And then one day, it all came to a head. I was running a group composed of adolescent girls, and every story or character we created in the group was steeped in political sentiment. I was drained, desperately trying to reassure my clients and myself that our group was a safe space and encouraging them to keep exploring, while at the same time feeling deeply worried. At CANY the clients we work with are often marginalized and the uncertainty of these times seemed to be adding fuel to the fire.  After the group had ended, I received a New York Times alert, and I realized I could no longer allow myself to operate in my usual manner. I could feel myself crumbling. I canceled dinner with my friends, I paused my podcasts, I turned off my phone, and I unrolled my yoga mat. As I moved through the Asana practice, I began to embrace those two little words I had once despised so much.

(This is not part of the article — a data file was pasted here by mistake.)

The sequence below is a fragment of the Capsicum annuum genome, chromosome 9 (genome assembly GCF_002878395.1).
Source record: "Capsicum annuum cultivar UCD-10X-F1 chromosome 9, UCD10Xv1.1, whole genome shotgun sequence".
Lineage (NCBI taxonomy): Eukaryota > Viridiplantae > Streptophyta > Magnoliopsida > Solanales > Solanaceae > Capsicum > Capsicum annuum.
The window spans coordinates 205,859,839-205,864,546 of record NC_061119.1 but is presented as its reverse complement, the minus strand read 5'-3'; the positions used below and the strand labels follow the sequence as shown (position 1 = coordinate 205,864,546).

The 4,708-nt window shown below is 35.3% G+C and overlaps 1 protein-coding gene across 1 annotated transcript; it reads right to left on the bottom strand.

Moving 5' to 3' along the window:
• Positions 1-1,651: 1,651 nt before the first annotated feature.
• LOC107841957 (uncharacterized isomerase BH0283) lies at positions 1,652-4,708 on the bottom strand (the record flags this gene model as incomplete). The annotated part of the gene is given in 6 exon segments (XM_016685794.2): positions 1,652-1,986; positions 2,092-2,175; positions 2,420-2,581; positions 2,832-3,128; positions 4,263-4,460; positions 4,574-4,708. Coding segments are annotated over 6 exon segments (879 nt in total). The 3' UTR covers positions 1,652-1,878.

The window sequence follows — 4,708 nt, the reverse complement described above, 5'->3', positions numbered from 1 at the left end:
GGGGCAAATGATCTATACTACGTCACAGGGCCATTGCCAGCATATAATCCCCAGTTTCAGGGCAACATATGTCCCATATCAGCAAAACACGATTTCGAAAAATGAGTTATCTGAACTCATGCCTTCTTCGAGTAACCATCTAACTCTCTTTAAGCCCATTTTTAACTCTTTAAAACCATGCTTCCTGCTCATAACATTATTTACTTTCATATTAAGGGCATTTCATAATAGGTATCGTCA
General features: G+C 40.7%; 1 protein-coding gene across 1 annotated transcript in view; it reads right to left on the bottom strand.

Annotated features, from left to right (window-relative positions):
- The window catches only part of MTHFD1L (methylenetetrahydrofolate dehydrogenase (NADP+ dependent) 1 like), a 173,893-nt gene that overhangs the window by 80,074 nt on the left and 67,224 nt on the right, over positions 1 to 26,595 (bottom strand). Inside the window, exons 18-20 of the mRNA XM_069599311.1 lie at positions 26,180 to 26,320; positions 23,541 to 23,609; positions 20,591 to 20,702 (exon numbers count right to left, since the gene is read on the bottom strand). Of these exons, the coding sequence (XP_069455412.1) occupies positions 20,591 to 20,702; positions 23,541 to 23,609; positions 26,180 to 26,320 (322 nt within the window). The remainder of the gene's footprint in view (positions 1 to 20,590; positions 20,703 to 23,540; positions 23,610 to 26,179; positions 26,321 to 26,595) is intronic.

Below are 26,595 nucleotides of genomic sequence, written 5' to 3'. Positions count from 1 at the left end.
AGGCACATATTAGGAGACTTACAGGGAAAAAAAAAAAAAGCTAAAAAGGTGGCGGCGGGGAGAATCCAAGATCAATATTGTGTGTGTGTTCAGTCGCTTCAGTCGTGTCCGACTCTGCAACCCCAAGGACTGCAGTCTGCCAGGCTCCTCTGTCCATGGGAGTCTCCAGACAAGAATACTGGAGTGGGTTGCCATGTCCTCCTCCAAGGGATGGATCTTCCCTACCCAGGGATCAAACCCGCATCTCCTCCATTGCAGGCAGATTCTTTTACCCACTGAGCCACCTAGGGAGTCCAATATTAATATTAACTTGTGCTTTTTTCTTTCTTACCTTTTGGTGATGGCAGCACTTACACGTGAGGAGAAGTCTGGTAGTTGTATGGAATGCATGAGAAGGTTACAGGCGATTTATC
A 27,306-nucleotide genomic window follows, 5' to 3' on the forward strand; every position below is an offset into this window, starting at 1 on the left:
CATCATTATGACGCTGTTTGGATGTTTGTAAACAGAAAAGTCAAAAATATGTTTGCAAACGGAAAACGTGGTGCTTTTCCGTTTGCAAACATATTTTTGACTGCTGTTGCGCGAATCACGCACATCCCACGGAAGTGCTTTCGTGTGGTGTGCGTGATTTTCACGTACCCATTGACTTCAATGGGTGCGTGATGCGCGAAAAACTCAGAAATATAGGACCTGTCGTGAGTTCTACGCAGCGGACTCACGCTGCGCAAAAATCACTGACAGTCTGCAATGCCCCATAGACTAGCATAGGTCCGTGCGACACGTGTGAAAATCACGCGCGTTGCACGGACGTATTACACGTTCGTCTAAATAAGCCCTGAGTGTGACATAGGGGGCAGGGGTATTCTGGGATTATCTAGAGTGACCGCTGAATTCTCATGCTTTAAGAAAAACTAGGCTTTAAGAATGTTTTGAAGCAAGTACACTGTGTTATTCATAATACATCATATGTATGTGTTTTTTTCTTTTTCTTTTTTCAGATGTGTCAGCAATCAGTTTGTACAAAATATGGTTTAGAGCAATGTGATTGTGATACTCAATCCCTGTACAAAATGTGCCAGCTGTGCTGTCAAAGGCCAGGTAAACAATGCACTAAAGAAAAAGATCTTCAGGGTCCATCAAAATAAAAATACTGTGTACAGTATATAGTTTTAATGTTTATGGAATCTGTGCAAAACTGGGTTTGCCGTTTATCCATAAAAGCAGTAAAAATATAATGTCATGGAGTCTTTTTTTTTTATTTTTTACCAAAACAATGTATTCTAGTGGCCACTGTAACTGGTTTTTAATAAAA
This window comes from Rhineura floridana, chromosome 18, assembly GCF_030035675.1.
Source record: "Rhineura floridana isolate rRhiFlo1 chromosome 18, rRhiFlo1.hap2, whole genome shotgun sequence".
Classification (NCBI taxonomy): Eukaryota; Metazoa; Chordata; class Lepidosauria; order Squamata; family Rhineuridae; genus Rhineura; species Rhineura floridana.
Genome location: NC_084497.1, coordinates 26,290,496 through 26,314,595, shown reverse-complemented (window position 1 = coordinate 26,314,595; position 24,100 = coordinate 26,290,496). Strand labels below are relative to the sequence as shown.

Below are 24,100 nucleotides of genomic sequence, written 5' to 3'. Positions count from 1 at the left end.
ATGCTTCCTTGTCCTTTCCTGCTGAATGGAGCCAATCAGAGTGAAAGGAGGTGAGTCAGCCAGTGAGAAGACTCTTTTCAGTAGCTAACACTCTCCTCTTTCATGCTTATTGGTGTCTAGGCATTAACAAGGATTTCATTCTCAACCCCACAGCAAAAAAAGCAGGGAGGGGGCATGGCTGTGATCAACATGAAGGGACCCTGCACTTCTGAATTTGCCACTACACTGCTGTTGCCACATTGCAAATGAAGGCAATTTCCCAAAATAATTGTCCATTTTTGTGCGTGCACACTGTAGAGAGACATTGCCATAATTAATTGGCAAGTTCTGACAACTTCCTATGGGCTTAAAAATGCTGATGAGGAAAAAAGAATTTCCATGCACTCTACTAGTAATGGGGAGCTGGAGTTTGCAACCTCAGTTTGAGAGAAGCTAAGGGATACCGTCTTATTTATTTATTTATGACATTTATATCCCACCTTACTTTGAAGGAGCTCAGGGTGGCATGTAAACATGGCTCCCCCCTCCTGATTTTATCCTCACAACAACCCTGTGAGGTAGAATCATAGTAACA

At that moment, I needed self-care in a new way, and I understood the missing ingredient in my self-care recipe, vulnerability. Suddenly I found myself flooded with appreciation for these two little words. I found myself embracing this concept, and with this acceptance, a wave of wisdom seemed to crash upon me.

Self-care means I have to build time into my life to be by myself, to really sit with myself. It involves me processing the feelings that I sometimes do not feel like processing. The stories and feelings that are both mine and my clients. Self-care requires a sense of daring; it requires a willingness to jump into the mess and work through the stuck feelings. Self-care requires me to be a ‘grown up’ and put my care first even at the risk of letting other people down. I need to ‘place the oxygen mask on my mouth first before helping small children or others who need assistance.’